We model the very behavior we say we abhor: very early on — in pre-school and kindergarten — we teach problem-solving to arrive at solutions to conflicts. We pay lip-service to the idea of finding healthy outlets for anger and alternatives to confrontation, yet we choose over and over to maintain a state of war. Do we think that children will not notice these contradictions?
Closing down one theater of war
Still just at the end of the old year, we seemed to have created a wedge: we are closing down one “theater of war” — one battle ground. With the exception of a few bold headlines in a few prominent newspapers, there seems to me little notice given to this extraordinary event — that is, the end of nearly ten years of war in Iraq.
I have always thought that the end of war anywhere and everywhere was a thing to celebrate — something to stand on roof-tops and shout for glee about! However, in looking for reactions to the recent news, I’ve found a number of responses that have given me pause. Some of those very troops who have been serving — though home from Iraq — are uncertain about whether or not they’ll be deployed to Afghanistan. We cannot exult yet.
The Minnesota Star Tribune noted recently (December 25, 2011) that it was the small towns of Minnesota that had “supplied most of the state’s soldiers and bore the greatest burden of the war’s casualties with the human tally still being counted.” The writer saw the end of the Iraqi War as marked by “relief, anxiety and anguish.”
Though clearly breathing a great sigh of relief at having loved ones back again, many family members and service men and women themselves expressed apprehension about the ongoing conflict in Afghanistan. One mother in the small town of Madelia, the paper said, “wrestles with the unwelcome distinction that her twenty-year old son was the last Minnesota soldier killed in the war.”
Hardly a blip
Also, the “City Room” news blog in The New York Times (Dec.15, 2011) ran a story marking the end of conflict in Iraq entitled “There was a War? And it Ended?” The news seemed to cause hardly a blip, the piece pointed out, and brought no ticker tape parades, “and no celebratory kissing” in the streets of Manhattan as there had been at the end of World War II.
While the reporters attempted to compare the two wars, persons interviewed in Times Square felt they were vastly different — with the earlier conflict one about which there was unanimity of support unlike the divided attitudes about the wars today. As to the apparent disinterest in the news, one person said, “People are worried about jobs, the price of gas, not the war.” I continue to worry about war.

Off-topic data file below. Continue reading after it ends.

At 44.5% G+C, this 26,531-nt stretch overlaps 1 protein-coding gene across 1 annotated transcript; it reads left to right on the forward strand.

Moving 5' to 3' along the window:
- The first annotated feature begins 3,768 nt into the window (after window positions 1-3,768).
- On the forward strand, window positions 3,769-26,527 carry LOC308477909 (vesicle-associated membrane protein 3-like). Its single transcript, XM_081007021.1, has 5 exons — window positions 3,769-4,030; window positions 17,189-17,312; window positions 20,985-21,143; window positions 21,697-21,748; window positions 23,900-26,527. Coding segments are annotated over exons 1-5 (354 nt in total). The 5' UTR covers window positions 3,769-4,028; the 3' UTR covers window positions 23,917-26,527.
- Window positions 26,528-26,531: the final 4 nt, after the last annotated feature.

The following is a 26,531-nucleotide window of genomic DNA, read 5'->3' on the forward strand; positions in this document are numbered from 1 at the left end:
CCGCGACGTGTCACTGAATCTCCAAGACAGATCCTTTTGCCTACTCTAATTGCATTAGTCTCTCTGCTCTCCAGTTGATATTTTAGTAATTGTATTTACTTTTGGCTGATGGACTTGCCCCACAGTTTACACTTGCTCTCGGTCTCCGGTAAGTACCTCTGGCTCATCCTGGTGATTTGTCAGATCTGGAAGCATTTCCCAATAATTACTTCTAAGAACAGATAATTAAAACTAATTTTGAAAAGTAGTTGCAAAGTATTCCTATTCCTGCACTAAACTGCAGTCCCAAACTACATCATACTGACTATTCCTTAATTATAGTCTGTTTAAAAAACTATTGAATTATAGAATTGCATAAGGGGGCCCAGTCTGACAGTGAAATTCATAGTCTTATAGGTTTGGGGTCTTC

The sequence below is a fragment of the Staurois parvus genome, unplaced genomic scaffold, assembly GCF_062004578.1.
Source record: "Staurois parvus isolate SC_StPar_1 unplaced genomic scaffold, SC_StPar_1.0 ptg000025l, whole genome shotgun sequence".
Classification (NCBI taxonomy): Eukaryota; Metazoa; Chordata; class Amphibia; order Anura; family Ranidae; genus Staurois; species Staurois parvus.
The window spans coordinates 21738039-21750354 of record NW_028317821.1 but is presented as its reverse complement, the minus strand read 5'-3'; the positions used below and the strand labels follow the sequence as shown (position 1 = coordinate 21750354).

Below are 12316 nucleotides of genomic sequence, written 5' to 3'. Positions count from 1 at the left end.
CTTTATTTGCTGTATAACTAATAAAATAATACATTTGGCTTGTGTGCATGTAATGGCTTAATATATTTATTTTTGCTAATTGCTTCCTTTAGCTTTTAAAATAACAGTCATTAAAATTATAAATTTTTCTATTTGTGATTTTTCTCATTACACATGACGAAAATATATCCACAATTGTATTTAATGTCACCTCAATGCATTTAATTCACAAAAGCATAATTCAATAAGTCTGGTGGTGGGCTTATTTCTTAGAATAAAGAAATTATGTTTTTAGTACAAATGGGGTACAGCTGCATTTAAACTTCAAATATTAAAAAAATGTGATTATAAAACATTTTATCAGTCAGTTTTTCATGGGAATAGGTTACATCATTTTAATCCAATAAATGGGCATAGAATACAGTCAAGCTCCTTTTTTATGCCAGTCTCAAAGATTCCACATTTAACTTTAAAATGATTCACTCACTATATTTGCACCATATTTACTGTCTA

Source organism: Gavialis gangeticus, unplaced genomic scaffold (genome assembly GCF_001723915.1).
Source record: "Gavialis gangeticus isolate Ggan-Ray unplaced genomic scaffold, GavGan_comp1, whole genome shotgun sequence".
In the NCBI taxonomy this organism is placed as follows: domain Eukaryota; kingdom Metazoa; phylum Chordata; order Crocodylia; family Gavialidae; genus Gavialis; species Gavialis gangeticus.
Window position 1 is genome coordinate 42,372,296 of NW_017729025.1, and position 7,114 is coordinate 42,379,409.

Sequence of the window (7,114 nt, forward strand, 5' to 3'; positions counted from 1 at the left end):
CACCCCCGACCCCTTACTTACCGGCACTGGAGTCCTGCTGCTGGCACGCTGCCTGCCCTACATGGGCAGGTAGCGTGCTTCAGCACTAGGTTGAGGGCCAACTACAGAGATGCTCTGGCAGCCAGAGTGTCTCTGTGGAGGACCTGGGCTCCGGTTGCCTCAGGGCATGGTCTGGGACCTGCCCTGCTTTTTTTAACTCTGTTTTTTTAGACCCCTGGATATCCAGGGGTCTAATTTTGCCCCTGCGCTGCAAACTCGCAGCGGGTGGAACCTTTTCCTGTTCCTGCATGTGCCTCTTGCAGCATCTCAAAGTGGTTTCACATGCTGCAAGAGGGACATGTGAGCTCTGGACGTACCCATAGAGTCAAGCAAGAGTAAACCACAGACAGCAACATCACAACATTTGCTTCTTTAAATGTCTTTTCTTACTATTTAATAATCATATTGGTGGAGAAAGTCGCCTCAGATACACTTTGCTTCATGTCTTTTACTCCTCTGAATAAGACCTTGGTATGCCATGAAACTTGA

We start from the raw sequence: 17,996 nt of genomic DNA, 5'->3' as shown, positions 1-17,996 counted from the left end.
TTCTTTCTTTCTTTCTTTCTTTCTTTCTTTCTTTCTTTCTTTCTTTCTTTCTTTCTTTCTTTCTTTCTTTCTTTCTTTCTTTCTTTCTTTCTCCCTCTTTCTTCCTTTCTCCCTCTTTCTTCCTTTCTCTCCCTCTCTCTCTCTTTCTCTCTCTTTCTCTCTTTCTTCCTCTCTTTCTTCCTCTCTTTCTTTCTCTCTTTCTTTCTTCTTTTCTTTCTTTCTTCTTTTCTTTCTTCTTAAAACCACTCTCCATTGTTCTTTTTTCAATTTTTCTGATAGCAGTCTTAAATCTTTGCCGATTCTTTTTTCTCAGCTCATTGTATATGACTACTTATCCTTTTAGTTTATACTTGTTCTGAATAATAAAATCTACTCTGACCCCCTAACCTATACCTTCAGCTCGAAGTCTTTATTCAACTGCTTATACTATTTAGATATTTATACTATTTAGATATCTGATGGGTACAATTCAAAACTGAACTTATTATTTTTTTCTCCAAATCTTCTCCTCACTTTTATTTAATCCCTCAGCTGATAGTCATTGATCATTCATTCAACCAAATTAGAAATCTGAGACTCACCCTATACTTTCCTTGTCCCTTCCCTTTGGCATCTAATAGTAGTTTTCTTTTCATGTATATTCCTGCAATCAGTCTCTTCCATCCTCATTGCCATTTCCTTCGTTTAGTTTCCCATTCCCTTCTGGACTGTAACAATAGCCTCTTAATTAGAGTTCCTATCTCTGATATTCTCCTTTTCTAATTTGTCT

Dulce et decorum est
Both concern about and indifference to war are, however, not unique to our time: war has been a recurring mode of human interaction from our earliest days. Our leaders and even our poets have urged upon us the glorious notion that men and women can perform no higher service than to give up their lives for their country.
And so it is we read the Roman poet Horace near the close of the first century BC exhorting, “It is sweet and fitting to die for one’s country.” Horace was espousing a standard belief for his time, but one that has continued to this day to justify leaders bent on taking their countries and sending their young people to war.
In 1917, in an indictment of World War I, poet Wilfred Owen extracts those very words from Horace to condemn the act of going to war. In a poem taking its title from the first four words of the Latin quote, “Dulce et Decorum Est,” Owen directs his accusation at those whose rhetoric sends their youth to war. If leaders knew first hand the choking horrors of the battlefield, the hideous nature of death by gas attack, then, Owen says, they would not, “tell with such high zest/ To children ardent for some desperate glory/ The old Lie: Dulce et Decorum est/Pro patria mori.” (It is sweet and seemly to die for ones country).
The New Year is here. We are once again at a juncture of possibilities—at a moment when personal concern for our own children may join with universal concern for the world’s children. Awareness of their vulnerability may drive us at last to a genuine effort to practice making peace. It seems this would be a legacy worthy of leaving our children.